Further to Friday’s item about the need for Australia to follow New
Zealand’s lead and establish a Charities Commission, some fascinating
correspondence about The Salvation Army has arrived at the Crikey
bunker.

It seems today’s Salvation Army is not “The Salvos,” esteemed by
soldiers in two World Wars. Instead, The Salvation Army is now a
commercially-driven organisation motivated by money, which can be quite
ruthless with its staff and enjoys a privileged relationship with the Federal Government.

The Salvation Army’s Employment Plus division is the largest player in
Job Network, a multi-billion dollar Federal Government initiative. It
receives about $250 million a year for its efforts, some of which
disaffected former staff believe is squandered on large salaries,
entertainment and other benefits for senior management. However, being
a church, Employment Plus is not accountable to anyone in relation to
its fiscal affairs and competes with private operators in the Job
Network who must pay full tax.

Furthermore, because of its
non-taxable status, its employees are able to benefit from a ‘salary
packaging’ scheme whereby up to 30% of their income is tax free. This costs the
Australian taxpayer millions of dollars every year. It also gives
Employment Plus a huge advantage over its competitors.

Then you have the windfall gains from sale of the Salvation Army’s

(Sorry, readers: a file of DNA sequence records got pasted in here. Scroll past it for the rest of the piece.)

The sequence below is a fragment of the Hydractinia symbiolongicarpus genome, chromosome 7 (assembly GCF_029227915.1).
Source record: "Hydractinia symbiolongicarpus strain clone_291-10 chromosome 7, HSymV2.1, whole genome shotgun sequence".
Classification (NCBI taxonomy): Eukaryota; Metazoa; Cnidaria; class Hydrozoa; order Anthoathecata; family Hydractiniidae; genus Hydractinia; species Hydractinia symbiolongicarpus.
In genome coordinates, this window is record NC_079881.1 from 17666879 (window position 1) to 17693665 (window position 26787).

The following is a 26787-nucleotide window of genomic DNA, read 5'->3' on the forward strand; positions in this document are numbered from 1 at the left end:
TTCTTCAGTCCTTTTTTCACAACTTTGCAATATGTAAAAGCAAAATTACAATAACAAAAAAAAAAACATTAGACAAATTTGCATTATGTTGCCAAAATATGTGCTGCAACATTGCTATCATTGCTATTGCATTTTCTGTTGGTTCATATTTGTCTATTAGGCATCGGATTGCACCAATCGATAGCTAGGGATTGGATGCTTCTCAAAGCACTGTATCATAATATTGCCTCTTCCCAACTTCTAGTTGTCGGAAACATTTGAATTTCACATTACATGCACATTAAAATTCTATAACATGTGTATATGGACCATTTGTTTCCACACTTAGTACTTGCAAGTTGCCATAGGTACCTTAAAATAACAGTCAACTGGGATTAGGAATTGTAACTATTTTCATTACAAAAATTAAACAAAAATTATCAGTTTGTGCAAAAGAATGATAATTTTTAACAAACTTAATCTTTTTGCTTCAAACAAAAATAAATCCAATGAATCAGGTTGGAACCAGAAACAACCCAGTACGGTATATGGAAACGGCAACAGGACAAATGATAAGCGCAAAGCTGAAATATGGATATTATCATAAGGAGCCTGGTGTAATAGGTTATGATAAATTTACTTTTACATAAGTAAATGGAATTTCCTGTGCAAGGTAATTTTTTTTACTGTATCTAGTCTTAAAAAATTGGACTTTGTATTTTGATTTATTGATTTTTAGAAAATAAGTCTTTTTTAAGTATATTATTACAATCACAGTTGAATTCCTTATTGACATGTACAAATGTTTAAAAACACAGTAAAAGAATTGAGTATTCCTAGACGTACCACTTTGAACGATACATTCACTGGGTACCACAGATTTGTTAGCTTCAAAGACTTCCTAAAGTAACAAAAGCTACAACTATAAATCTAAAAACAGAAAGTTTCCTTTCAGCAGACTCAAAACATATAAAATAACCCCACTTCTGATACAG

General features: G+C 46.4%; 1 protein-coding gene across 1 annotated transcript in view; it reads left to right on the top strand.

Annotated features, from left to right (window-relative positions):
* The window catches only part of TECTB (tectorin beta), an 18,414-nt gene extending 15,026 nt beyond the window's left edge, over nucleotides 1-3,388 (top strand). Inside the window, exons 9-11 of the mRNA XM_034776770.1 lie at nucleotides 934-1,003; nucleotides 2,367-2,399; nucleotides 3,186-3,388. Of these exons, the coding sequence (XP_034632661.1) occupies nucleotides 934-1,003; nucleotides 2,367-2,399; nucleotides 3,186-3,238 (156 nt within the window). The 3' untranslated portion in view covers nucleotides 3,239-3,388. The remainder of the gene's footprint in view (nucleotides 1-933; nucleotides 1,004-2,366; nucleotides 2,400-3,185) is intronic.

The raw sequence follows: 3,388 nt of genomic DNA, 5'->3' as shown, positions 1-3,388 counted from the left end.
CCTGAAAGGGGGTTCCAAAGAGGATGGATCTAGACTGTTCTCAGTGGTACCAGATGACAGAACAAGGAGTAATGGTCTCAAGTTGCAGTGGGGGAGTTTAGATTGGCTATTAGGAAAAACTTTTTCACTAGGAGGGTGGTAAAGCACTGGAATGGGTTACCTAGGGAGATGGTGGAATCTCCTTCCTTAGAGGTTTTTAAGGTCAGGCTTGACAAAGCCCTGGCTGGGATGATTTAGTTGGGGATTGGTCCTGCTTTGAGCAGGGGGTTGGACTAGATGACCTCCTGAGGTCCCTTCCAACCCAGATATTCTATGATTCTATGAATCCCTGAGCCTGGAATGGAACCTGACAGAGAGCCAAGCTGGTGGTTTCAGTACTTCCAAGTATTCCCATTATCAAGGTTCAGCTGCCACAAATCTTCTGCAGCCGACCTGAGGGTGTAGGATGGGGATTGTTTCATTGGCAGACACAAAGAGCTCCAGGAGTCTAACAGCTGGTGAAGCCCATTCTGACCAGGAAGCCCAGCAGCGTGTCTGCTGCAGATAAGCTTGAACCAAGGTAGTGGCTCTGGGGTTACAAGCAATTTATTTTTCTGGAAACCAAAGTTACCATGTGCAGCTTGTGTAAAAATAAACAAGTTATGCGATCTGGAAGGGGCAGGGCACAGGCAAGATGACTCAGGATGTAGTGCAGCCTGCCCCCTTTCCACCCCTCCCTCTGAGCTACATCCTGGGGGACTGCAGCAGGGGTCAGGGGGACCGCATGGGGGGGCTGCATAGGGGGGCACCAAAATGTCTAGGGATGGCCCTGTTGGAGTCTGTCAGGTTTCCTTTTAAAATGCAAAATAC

retirement villages. These were largely set up in the 1950s and 1960s when
the Federal Government paid one third of the cost, the relevant State Government paid one third and one
third was paid by The Salvation Army who then owned and operated the
institutions. Many of these villages are on prime real estate
which The Salvation Army has held free of rates and taxes for the best
part of fifty years.

The Salvation Army sold 14 of these properties to a Macquarie Bank vehicle for an
estimated $120 million earlier this year and is examining further
sales, all of which will be completely tax free. Shouldn’t The
Salvation Army repay one third of the proceeds of these sales to
the Federal Government and another third to the State Governments,
which could use these funds to provide alternative retirement
accommodation? If not, why not? After all, it was taxpayers’
money.

Gough Whitlam’s former private secretary Race Matthews claimed on
Saturday at the Fabian Society’s national policy conference that the
Howard Government has systematically used contracts such as the
Employment Plus deal to effectively silence churches and not-for profit
groups.

However, outspoken commentary by church leaders on the industrial
relations legislation suggests they are not completely compromised,
especially in areas where they have no commercial dealings. That said,
it would be interesting to look back at the public positions
taken by The Salvos over the past few years.

The Salvos raised a record $53 million in last year’s Red Shield
appeal, but few donors would appreciate that they are Australia’s
fourth biggest church with 2004 revenues of $625 million.